- Say No
- In Australia, pink ling is caught in trawl and line fisheries managed by the Commonwealth Government. Recent research has identified two stocks of pink ling, which are currently managed as a single unit. The eastern stock is depleted, although the western zone stock appears healthier.
- There are significant concerns about the trawl fishery’s impacts on sensitive marine habitats and the bycatch of threatened species, including deep sea gulper sharks.
- Pink ling are caught using trawls and longlines in NZ.
- Catches of seabirds (including albatross, shearwaters and petrels) have increased in both the trawl and longline fishery. Catches of Salvin's albatross (IUCN listed as 'Vulnerable') have increased and are being caught at levels that could cause further population declines. Use of mitigation devices that reduce seabird interactions are in place in the trawl fishery, although it is unclear if devices are proving successful.
- Trawling is conducted in areas that are not well mapped. Trawlers catch sensitive bottom-dwelling species that have a long recovery time, such as hard corals and sea fans.
- Imported New Zealand (14,654t caught 2015-16; 1,149t imported into Australia in 2016)
Pink ling are a benthic predatory finfish found on the continental shelf and slope throughout southern Pacific and Atlantic ocean basins, and are most commonly caught at depths from 200-900m. Juveniles tend to occur in shallower waters than adults. Pink ling occur over a variety of substrates, from rock ground to soft sand and mud in which they burrow.
In New Zealand, pink ling is caught in trawl fisheries that mainly target hoki (blue grenadier), as well as on longlines. Estimate of stock status in New Zealand indicates healthy stocks in most fishing areas. There is a high bycatch of threatened seabirds in both the trawl and longline fisheries.
There is some concern about overlapping distribution of trawl areas and sensitive marine habitats. Trawling sometimes takes place on areas of seafloor that support sponges, hard corals and bryozoans (small invertebrates that form colonies similar to coral reefs) and it is unclear how much trawling activity is resulting in damage to habitats and associated species.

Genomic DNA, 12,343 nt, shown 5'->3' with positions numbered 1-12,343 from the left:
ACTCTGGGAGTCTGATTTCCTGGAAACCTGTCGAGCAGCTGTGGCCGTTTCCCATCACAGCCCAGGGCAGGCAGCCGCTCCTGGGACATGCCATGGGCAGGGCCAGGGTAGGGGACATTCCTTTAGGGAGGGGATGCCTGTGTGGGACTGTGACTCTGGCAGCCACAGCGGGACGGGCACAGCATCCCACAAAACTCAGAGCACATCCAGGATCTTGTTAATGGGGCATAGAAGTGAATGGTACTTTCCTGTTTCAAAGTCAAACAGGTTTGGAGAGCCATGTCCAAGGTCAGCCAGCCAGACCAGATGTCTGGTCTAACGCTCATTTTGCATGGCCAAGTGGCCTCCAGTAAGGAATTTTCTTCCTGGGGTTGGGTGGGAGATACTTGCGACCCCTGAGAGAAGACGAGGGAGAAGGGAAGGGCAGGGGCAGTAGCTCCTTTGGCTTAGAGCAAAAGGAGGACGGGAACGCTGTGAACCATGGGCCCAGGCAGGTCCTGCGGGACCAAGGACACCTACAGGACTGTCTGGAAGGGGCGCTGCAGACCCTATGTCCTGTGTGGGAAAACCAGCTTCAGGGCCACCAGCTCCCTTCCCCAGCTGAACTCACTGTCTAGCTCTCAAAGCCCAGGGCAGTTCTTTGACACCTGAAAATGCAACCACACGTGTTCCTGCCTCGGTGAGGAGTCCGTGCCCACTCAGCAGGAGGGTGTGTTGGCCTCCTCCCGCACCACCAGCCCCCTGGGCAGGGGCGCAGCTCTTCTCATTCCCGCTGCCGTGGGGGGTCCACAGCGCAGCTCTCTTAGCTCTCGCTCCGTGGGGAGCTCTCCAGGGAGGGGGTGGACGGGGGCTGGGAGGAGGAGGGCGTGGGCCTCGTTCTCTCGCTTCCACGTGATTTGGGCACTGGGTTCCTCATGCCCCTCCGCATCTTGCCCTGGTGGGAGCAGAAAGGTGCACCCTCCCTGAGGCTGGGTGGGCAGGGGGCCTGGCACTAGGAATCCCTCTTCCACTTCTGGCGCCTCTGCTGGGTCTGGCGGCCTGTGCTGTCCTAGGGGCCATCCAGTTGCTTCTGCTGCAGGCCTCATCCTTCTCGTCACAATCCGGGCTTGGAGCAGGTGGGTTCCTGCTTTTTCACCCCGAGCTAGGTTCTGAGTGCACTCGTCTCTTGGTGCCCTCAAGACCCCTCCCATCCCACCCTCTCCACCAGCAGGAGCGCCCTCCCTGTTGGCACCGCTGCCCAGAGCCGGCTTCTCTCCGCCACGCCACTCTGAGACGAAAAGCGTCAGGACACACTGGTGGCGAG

The trawl fishery catches a number of endangered seabird species, including white-capped, Buller’s and Salvin’s albatross, petrels and shearwaters. Risk assessments have identified that Salvin’s albatross is at risk of further population decline and white-capped albatross are in decline as a result of fishing activities. Seabird bycatch has increased over time, with recorded seabird captures in 2014-15 the highest in a decade. Bycatch of Salvin’s albatross (which are listed as ‘Vulnerable’ on the IUCN Red List) and sooty shearwaters increased in this fishery in 2010-11. Risk assessments have identified that Salvin’s albatross is at risk of further population decline as a result of fishing activities. Use of mitigation devices that reduce seabird interactions are in place. Bycatch of seabirds has declined from 2015, but continues to be unacceptably high and likely resulting in the ongoing decline of threatened and protected seabirds.
The rate of seabird interactions (the numbers of seabirds caught per fishing hook) has increased since 2013 in the longline fishery. In particular, Salvin’s albatross populations may be declining as a result of this fishery. Salvin’s albatross is listed as ‘Vulnerable’ on the IUCN Red List.
Pink ling is trawled both on and above the seafloor over a large area of NZ’s oceans. Seabed mapping of the trawled area is limited, but sensitive seafloor-dwelling species (corals and sea fans) have been identified in both mapped areas and in trawl nets, which means that fishing activity is directly threatening these long-lived, sensitive species. The impacts of longline fishing are less understood but are likely lower than trawl fishing. There are few areas protected within fishing depths, although Marine Protected Area Network planning is underway in NZ, which should protect sensitive marine habitats.